Cook, T. (2010). The madman and the butcher: The sensational wars of Sam Hughes and General Arthur Currie. Toronto: Penguin.
Sam Hughes was a domineering populist Ontario politician who “shot from the lip”. He became a powerful minister in Borden’s WWI cabinet because of his enormous energy and bullying behavior. As Borden remarked about his champion recruiter, “On matters which touch his insane egotism, he is quite unbalanced. On all other matters able and sometimes brilliant.”
As the war dragged on, Hughes appeared more and more unbalanced. The British war office thought him quite mad. He attempted to promote his favourites and cronies to generals, meddled in army decisions, and unflaggingly pursued lost causes, like the Canadian-made Ross rifle (that was prone to jam). He became an inveterate Monday morning quarterback who advanced naive schemes that he believed would turn the tide. Gradually, many of the rank and file turned against Hughes. Borden at long last emasculated him and insulated the rest of the war effort from him.
Hughes, however, was a very good hater and adept at spreading innuendo and outright lies about people he had come to despise for causing his political demise. Among these were former favourites, like General Arthur Currie. Currie had risen from obscurity in the peacetime militia on account of his indefatigable labour and attention to detail. Currie was a very fast learner who benefited from his mistakes on the battlefield. He was a staff man, beloved by those who worked closely with him. Unfortunately, he didn’t look like a general—he was blimpish (and became more so as all he did was desk work) and lacked a moustache—and despite being socially skilled, was stilted and aloof with the troops. Currie became one of the most successful allied generals of the war by assiduously adopting newly developed tactics. He accepted but attempted to minimize the casualties that were required for victories. For Currie, preparation was everything.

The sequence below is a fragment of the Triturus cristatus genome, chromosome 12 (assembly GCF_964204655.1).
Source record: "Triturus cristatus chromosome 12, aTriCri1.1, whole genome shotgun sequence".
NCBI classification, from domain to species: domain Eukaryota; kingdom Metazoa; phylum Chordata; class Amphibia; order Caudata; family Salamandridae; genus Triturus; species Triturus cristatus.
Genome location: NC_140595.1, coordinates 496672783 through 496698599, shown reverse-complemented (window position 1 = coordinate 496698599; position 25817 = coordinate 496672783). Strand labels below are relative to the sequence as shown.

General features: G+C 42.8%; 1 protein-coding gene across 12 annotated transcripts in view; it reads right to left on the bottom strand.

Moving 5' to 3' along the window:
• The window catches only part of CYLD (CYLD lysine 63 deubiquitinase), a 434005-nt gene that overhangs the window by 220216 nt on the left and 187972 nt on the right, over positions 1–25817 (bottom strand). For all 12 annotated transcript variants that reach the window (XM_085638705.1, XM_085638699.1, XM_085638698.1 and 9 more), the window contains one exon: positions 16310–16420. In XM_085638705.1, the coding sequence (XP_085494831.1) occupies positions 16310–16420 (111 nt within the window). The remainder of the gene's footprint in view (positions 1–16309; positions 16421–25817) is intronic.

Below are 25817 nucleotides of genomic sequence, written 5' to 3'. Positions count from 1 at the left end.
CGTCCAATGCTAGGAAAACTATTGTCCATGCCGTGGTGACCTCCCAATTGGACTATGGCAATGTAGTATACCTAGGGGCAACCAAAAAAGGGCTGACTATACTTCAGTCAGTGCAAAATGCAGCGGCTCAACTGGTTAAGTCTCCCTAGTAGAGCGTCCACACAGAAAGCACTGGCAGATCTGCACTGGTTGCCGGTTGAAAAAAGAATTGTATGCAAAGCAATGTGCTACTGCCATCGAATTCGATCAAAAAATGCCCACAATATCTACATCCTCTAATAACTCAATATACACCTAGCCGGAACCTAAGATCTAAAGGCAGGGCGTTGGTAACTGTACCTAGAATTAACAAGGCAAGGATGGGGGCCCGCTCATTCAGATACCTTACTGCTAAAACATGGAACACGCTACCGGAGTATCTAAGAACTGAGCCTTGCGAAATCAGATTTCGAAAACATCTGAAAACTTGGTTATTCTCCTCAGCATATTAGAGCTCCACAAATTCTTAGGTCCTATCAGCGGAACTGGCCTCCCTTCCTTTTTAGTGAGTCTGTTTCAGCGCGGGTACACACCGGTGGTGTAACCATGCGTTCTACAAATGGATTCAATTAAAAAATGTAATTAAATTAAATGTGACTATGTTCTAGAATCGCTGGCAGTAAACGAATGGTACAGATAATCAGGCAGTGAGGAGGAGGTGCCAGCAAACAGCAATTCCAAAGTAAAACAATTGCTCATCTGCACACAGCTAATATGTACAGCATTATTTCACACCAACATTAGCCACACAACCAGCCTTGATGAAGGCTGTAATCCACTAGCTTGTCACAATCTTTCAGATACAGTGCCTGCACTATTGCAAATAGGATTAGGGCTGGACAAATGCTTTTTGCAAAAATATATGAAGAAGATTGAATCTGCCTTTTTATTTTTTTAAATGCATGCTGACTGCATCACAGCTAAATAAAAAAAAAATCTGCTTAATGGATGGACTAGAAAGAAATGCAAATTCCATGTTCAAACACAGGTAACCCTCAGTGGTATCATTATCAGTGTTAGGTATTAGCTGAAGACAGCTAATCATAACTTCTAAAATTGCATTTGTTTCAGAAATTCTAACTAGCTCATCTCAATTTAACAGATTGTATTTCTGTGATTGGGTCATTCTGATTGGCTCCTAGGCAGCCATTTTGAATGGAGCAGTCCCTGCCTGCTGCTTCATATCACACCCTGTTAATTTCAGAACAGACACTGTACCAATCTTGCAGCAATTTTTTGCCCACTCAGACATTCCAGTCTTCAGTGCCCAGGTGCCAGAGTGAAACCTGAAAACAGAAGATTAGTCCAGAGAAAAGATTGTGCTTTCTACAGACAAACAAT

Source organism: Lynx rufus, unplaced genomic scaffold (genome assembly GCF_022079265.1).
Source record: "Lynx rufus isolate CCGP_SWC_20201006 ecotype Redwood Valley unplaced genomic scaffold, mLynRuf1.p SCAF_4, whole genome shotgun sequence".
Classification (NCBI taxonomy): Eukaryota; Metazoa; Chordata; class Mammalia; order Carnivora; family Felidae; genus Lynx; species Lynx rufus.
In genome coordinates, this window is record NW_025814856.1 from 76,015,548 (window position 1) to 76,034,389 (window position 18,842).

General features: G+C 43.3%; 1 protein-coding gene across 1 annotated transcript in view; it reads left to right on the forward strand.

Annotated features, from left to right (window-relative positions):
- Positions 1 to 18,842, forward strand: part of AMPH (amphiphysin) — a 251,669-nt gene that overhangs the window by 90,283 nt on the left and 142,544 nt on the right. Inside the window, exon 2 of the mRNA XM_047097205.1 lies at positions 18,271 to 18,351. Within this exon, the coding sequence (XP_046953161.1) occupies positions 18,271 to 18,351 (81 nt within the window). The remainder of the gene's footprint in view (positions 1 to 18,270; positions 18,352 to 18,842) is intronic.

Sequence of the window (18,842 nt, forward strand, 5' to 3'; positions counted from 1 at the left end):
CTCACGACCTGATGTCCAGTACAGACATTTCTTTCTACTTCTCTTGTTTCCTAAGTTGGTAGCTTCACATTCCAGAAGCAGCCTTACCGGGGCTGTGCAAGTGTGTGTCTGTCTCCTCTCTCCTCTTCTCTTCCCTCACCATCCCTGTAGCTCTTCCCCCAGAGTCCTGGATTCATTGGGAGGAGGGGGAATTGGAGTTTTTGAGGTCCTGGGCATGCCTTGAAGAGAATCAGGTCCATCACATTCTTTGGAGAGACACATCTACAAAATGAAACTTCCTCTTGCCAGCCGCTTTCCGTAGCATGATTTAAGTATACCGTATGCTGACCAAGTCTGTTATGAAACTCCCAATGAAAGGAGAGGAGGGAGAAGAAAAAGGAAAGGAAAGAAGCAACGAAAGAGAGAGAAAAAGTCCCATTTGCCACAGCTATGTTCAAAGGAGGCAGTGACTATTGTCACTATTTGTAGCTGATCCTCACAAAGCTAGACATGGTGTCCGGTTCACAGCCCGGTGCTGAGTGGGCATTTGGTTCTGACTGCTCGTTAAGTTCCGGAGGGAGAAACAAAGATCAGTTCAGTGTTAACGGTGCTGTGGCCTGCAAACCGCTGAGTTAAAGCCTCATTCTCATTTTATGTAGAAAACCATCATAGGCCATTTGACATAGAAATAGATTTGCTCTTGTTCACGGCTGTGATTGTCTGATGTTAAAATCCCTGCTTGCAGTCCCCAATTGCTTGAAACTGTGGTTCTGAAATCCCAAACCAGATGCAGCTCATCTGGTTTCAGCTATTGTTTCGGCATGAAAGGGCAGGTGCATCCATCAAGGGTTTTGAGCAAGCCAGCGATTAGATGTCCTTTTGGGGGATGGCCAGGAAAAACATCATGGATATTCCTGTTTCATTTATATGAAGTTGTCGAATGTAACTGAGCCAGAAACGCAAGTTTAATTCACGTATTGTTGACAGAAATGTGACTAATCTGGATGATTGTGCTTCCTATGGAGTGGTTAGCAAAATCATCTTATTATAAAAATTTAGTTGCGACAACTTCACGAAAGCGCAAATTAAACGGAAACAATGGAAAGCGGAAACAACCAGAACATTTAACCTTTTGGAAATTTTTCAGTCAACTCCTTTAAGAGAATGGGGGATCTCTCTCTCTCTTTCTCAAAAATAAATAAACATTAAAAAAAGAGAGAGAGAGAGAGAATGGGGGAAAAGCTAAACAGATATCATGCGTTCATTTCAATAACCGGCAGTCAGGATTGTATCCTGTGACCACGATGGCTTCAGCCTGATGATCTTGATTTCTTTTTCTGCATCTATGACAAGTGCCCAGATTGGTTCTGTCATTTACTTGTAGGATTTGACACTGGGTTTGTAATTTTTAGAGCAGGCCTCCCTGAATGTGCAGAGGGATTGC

The casualty rate and horrors of trench warfare embittered many Canadian soldiers and civilians. How to account for the “butcher’s bill”? Rumours that Currie had kowtowed to the British and needlessly sacrificed Canadian soldiers at the end of the war to advance his own career began to fester. A declining Sam Hughes circulated these rumours and eventually included them in a bitter tirade in the House of Commons. No one in the shocked House sprang to their feet to defend Currie.
So, instead of returning to a hero’s welcome, Currie was given a distinctly subdued reception and then offered a largely ceremonious position. McGill University saved the day by offering Currie (who had never attended university) the principalship. It was an inspired choice. Not only was Currie a great fundraiser, he used his formidable organizational talents to McGill’s great benefit. Less importantly, but remarkably, Currie quickly learned most of the students’ names.
It wasn’t, however, a fairy-tale ending. Currie, even after he shed his weight, had health problems and suffered from what is now known as post-traumatic stress. And the rumours continued. In 1928 (14 years after the war!!), the old charges were rehashed in the newspaper of the small Ontario town of Coburg. Currie sued for libel. In a sensational trial that left Currie totally exhausted, his reputation was finally vindicated.
A good book—much more readable than Cook’s previous books.
Frank, T. (1997). The conquest of cool: Business culture, counterculture, and the rise of hip consumerism. University of Chicago Press.
Here is the central thesis of this interesting but disconcerting little book. “Not only does hip consumerism recognize the alienation, boredom, and disgust engendered by the demands of modern consumer society, but it makes of those sentiments powerful imperatives of brand loyalty and accelerated consumption.” P. 231.